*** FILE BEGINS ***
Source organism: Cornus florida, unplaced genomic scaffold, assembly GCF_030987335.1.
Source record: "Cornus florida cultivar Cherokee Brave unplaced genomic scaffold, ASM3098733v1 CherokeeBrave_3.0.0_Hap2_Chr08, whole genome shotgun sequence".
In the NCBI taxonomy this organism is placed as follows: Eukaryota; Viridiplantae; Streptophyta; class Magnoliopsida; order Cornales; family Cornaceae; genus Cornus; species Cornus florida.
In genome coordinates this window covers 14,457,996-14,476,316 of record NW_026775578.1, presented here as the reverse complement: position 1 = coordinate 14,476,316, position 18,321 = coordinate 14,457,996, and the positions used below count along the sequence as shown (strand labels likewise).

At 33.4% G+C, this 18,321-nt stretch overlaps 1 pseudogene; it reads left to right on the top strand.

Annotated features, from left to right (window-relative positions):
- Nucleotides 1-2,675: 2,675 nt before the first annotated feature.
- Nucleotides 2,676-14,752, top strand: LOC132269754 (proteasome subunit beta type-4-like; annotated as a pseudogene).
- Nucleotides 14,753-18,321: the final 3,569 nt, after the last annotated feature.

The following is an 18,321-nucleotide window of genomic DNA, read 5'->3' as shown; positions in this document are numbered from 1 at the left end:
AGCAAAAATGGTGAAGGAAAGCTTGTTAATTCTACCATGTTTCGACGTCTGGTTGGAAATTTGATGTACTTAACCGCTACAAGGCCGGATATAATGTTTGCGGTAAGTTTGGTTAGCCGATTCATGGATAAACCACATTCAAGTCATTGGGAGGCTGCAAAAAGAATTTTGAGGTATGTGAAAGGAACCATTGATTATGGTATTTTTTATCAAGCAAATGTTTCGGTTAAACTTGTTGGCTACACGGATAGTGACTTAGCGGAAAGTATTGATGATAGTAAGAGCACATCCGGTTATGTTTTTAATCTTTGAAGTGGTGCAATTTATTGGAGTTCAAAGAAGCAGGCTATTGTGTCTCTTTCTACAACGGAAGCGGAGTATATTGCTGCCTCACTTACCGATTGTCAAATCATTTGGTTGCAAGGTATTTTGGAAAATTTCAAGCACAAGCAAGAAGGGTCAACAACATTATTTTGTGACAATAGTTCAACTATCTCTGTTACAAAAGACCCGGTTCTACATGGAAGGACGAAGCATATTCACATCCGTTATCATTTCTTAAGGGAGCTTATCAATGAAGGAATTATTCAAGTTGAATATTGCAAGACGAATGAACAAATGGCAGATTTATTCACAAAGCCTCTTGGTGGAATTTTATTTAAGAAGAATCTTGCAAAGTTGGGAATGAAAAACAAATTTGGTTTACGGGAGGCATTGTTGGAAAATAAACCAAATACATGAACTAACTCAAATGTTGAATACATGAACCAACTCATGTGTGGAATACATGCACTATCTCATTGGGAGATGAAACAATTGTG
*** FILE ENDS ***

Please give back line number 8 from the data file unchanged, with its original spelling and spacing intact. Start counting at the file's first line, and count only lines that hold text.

- Nucleotides 2,676-14,752, top strand: LOC132269754 (proteasome subunit beta type-4-like; annotated as a pseudogene).